When you drive around Manitoba, it’s hard to tell that we’re headed for a provincial election. But we are. Mark your calendar.
Maybe, though, it’s just a Canadian thing: we participate in elections (by voting, volunteering, donating, etc.) but we’re not vocal and in your face about it like, you know, those people down south.
Americans view politics differently than we do. It seems like they’re always in an election campaign. After all, they don’t elect a president for another year yet the campaigning has been in full swing for months – maybe even years… since their last federal election.
For Canadians: meh, just let us know when and where to vote and we’ll be there. We do it but we’re not as impassioned as Americans. We vote but have no real emotional connection to the ballot.
We hear stories about how Thanksgiving and Christmas leads to screaming matches amid political disagreements in U.S. households. It’s a subject you tiptoe around or warn people about beforehand. At the hundreds of family gatherings I’ve attended over the years, politics has never come up. Ever. Come to think of it, American politics seems to get discussed (read: mocked, laughed at, etc.).
Like most people in this country, I’m not tuned into politics. In fact, it wasn’t until a few yard signs popped up that I even realized we’re heading to the polls in a few days.
Last weekend, in Gimli and Winnipeg Beach yard signs were few and far between. It almost made me wonder if those I spotted were leftover from a recent election. In Winnipeg, I saw barely a dozen front lawns advertising candidates as I walked my dogs with my mom around my parents’ neighbourhood.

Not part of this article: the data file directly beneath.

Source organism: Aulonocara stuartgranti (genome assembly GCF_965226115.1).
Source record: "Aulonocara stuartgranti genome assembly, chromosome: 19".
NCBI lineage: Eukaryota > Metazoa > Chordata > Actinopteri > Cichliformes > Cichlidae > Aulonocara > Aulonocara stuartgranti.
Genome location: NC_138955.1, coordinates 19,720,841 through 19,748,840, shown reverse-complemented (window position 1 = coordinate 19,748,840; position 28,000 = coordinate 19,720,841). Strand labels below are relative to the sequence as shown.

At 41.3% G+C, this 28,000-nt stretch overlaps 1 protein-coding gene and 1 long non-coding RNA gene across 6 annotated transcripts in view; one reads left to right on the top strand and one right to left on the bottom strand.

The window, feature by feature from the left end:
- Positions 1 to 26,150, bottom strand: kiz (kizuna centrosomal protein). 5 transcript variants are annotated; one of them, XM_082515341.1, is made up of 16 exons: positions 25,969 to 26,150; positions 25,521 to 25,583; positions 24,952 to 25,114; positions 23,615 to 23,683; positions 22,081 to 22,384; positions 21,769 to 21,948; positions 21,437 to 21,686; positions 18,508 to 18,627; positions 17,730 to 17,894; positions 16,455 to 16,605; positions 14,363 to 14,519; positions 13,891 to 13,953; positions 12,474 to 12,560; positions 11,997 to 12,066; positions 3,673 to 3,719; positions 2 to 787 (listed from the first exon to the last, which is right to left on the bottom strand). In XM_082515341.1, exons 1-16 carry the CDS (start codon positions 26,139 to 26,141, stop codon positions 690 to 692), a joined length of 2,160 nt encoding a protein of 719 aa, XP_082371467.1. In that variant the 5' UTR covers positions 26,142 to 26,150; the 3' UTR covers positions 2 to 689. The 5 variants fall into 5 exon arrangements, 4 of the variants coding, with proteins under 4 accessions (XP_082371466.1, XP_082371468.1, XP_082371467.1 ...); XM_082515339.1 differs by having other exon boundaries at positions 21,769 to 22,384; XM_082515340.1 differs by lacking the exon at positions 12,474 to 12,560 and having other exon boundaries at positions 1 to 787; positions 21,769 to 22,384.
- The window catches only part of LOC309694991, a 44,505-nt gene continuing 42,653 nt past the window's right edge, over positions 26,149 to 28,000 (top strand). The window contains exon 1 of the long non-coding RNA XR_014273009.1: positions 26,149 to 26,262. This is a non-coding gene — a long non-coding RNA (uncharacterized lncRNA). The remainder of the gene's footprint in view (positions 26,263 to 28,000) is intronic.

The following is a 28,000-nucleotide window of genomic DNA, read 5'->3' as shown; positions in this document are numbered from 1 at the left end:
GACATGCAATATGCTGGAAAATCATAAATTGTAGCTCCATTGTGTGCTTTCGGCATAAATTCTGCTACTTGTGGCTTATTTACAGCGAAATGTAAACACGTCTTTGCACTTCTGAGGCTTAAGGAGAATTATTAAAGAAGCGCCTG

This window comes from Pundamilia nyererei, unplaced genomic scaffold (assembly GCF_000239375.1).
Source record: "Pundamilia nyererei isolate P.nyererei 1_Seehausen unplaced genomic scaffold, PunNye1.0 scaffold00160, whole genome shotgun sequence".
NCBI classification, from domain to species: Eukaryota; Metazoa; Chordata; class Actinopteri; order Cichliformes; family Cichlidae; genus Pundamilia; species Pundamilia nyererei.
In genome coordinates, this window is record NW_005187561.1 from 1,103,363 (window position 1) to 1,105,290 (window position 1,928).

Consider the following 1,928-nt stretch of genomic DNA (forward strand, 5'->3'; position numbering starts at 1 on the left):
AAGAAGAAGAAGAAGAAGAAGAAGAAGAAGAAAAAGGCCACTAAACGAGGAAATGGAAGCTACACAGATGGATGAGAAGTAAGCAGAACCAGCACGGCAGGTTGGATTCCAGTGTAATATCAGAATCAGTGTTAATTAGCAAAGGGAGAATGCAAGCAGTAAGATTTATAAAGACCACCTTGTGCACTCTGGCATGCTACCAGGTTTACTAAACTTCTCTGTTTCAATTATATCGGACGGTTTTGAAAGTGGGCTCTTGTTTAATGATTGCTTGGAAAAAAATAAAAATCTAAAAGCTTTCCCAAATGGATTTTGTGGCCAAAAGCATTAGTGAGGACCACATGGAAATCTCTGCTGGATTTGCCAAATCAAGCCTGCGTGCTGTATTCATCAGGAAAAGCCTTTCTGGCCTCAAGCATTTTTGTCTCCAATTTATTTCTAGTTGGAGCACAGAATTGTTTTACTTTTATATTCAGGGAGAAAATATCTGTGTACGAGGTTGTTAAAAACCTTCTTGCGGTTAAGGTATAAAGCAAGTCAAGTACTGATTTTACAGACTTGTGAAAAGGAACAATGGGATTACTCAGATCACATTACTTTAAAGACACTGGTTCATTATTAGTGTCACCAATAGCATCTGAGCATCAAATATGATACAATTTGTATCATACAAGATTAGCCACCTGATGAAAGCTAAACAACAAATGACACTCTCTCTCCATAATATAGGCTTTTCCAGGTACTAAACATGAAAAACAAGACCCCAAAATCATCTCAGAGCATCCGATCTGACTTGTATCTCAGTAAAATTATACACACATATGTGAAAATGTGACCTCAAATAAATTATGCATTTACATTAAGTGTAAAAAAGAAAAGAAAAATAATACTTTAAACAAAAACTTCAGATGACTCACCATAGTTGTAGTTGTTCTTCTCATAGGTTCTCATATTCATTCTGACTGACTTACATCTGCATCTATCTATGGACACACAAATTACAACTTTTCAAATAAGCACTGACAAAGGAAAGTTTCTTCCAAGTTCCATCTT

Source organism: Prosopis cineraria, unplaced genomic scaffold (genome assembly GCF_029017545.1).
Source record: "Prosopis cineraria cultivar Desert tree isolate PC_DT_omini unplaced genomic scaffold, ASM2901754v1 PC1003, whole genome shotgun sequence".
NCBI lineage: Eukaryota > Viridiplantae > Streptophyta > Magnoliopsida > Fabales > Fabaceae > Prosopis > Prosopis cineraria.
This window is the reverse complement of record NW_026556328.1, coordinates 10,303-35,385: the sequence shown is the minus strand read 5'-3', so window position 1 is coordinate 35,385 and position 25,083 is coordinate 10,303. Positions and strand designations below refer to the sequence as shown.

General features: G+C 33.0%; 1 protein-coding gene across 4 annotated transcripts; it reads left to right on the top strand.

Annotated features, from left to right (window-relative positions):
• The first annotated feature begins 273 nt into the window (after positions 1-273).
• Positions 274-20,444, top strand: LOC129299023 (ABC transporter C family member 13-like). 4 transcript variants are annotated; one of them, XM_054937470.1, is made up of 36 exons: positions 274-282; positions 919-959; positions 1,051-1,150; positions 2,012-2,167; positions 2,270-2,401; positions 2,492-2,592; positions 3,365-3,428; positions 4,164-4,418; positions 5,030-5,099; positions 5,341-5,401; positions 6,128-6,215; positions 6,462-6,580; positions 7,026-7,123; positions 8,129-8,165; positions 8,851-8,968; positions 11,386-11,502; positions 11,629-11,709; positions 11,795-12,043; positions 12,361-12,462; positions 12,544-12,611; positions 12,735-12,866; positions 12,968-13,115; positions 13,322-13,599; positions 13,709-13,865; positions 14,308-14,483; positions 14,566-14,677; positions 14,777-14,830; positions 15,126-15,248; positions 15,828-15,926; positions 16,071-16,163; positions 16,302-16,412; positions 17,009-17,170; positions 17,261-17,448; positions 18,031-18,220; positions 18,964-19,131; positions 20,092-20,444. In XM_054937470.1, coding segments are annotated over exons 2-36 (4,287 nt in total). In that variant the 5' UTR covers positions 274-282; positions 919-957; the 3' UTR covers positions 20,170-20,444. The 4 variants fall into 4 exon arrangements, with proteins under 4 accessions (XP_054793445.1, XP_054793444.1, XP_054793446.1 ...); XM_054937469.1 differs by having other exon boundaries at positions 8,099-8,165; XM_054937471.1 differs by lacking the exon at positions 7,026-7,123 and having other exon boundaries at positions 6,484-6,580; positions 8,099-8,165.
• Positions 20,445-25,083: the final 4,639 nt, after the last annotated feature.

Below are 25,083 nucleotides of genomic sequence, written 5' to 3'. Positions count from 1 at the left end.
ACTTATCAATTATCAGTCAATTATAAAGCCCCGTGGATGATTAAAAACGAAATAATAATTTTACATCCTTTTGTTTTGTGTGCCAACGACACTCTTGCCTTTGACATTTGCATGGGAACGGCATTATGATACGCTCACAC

Even though historically we have a low turnout in Manitoba, I was pleasantly surprised to see a lineup for early voting at Garden City Shopping Centre in Winnipeg on Monday.
What’s interesting about Canadians, or at least what I’ve witnessed with my fellow Manitobans, is there isn’t loud and proud campaigning for specific candidates, so much as there is encouragement for people to vote in general. We’re not telling each other to get out and vote for so-and-so, we’re just saying to get your ass out there and vote. Usually, we only do that the day before or on election day – certainly not two years before the polls open.
People who rarely talk about politics (if ever) will post on social media or wear an “I voted” sticker to show their participation in the democratic process but not proclaim who got their support.
Again, compared to our American friends who wave flags and wear shirts and chant – riot in some cases — Canadians are much more, I dunno, chill. We’re more about the act of voting than who’s on the ballot.
While I’ve never been one of those people who’s rah-rah-get-out-and-vote-today, there is something gratifying about taking part even if we have little to no interest in the outcome.